RIO RANCHO, N.M. (BVM) — In one way, the 2020 high school football season could be remembered as a year of lost opportunity for the Cleveland Storm. They didn’t get the chance to win back-to-back Class 6A state championships after their normal fall season was postponed due to the COVID-19 pandemic and they were forced to settle for playing an abbreviated four-game schedule with no playoffs in the spring.
But in another way, the 2020 season could be remembered as one in which the Storm made the most of the opportunity they were given by dominating all four of their games while many players gained valuable experience they wouldn’t have had heading into this season if the New Mexico Activities Association (NMAA) had canceled the 2020 season altogether. One of those players who certainly made the most of his opportunity is Stratton Shufelt.
The 6-foot-2, 210-pound linebacker earned a starting position in his first year of high school football and opened eyes all across New Mexico while becoming an all-state first team selection — a rare feat for a freshman. He also earned his first Division I scholarship offer from the University of New Mexico.
After a great conversation with @DavidHowes5 I am thankful to receive my first Division I offer from the University of New Mexico. #GoLobos @CoachGonzUNM @CoachReffett @UNMLoboFB @LoboRecruiting pic.twitter.com/3fMpEnFZBW
— Strat_Shufelt (@strat_shufelt) March 28, 2021
“A lot of times, kids come to us and we have to teach them how to practice, how to be physical, how to grind, so to speak,” Cleveland head coach Heath Ridenour said. “Stratton came to us as a freshman knowing all of those things, which was such an advantage.”
It shouldn’t come as much of a surprise that Shufelt was ready for his chance. Not only did he already have the skills and build of a varsity player, but he also comes from a football family. He’s the son of Pete Shufelt, a linebacker and special teams captain for the New York Giants in the mid-1990s.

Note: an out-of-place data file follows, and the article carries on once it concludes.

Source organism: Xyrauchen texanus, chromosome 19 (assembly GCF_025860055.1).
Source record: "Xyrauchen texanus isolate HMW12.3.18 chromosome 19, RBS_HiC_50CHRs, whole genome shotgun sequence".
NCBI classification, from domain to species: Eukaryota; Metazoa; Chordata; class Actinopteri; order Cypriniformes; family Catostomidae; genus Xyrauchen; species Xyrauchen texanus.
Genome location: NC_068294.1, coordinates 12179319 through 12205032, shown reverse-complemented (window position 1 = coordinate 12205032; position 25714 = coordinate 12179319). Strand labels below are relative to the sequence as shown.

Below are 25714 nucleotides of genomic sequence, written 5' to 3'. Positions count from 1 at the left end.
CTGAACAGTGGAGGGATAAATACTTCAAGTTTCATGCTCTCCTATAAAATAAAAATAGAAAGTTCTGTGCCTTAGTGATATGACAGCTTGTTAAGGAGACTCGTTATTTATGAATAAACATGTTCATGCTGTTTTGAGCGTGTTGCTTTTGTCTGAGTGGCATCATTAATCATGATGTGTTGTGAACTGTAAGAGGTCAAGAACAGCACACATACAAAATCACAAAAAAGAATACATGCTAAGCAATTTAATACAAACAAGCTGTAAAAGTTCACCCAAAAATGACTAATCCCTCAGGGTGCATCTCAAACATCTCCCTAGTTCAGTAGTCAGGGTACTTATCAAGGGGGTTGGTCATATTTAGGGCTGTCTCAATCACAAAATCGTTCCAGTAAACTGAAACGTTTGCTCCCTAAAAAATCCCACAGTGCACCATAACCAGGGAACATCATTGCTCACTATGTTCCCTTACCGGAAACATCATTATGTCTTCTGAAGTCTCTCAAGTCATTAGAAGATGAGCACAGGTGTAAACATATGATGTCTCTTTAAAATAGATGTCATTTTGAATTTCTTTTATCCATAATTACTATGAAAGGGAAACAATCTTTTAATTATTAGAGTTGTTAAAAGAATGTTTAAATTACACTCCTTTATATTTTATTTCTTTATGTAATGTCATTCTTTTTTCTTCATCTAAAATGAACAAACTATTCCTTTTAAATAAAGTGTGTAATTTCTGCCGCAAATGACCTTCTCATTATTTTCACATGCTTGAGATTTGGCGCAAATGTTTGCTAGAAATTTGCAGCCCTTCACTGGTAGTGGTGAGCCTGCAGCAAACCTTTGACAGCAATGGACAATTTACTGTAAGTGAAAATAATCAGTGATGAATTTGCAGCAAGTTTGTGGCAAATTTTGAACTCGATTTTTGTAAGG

“Coming into my eighth-grade year, I told my dad, ‘I want to play on varsity,’ Stratton said. “I didn’t want to just wear the jersey, I wanted to play. I worked and worked and I got my chance and I wasn’t going to let those seniors down during the COVID season.”
Heading into his sophomore year, Stratton was already considered to be the best player in the state. Such a distinction might seem like a lot of pressure to put on a player who only had four varsity games under his belt prior to this season, but Stratton takes it in stride.
“You’ve just got to block that out and play for your team,” Stratton said. “I’m there to win games and making a name for myself will come along the way. (I just have to) to stay focused on the game and play hard for the guys next to me and to win a state championship is the main goal I have. You’ve just got to be able to take that pressure and push it to the side.”
Another state championship is a realistic goal for the Storm. They’re off to a 5-0 start and ranked as the top team in the state. As for Stratton as an individual, meanwhile, he’s just beginning to draw the level of attention that will lead to many more Division I offers, some of which will likely be coming from Power 5 programs.
“He’s just too talented, early, early in his high school career to not get those opportunities,” Ridenour said. “He’s incredibly strong, incredibly explosive. I think his football IQ really puts him in position to win a lot of plays. … He’s a special talent. I think the sky’s the limit for that guy.”
With two and a half years of high school football left, Stratton still has plenty to prove, but he’s not tempering his own expectations. He’s driven to play college football at the highest level and the ultimate dream of following in his father’s footsteps and reaching the pros is by no means beyond the realm of possibility.
“Power 5 is a huge goal of mine,” Stratton said. “I want to be at a school where they would like to use me. I don’t want to go to a school where I just wear the uniform, I want to be able to go to a school where I can play and actually make a name for myself and just somewhere I feel really at home with and definitely playing at the next level is a big goal that I would like to achieve.”